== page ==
It is always good to ask something which is relevant to you rather than to ask something which is of no concern to you. People ask me whether God exists or not, and they don’t even know whether they exist or not!
Just the other day, Divakar Bharti, another Indian, asked me, “Why am I here?”
I asked him, “Divakar, are you really here? Ask yourself, ‘Am I really here?’ I don’t think that you are here. Physically of course you are here, but spiritually, really, you are not here. Unless you drop that idea of being Indian, of being a Hindu, you cannot be here; you cannot be part of my commune. You have carried all kinds of nonsense inside you and you are still clinging to it.”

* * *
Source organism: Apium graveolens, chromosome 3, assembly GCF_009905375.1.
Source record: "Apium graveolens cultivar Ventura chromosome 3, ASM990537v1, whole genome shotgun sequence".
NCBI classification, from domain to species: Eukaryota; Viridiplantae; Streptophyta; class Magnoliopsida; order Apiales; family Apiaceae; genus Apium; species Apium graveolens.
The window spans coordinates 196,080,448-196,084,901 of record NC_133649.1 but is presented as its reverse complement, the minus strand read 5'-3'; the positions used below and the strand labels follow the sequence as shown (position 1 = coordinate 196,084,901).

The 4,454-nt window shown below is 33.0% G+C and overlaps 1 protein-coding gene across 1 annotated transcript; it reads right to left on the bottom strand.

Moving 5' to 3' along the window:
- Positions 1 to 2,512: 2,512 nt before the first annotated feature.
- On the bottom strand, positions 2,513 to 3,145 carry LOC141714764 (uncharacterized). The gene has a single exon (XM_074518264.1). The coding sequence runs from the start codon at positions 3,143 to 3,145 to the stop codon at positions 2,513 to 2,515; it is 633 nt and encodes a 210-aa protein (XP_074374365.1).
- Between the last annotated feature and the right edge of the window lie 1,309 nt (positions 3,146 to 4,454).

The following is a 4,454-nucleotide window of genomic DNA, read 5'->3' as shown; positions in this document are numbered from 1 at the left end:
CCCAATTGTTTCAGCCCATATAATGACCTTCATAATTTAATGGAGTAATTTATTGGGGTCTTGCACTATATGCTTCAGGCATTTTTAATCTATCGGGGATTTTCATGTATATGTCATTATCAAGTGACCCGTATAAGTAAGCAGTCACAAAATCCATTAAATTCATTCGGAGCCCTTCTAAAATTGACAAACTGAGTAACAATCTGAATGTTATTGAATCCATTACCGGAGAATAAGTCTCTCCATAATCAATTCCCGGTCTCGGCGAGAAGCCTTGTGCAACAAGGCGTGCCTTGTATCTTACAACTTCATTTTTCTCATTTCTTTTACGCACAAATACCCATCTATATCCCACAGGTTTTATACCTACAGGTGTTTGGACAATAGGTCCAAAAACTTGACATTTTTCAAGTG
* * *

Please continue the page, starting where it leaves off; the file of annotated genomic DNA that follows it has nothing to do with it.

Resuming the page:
It is always good to ask realistic questions because then it can be of some help to you. If you are suffering from the common cold and you go to the physician and you ask about cancer… How can a man like you suffer from such an ordinary thing as the common cold? Every ordinary person suffers from the common cold, that’s why it is called the common cold. But you are such an uncommon person – you are not any Tom, Harry or Dick. You are so special. You have to suffer from something very special, so you ask a question about cancer. If the physician helps you in curing the cancer you will get into more trouble – the treatment is not going to fit you at all. It will create more complications in you because those medicines can kill you, because there is nothing for them to work upon; there is no cancer in you and they cannot be of any use for the common cold.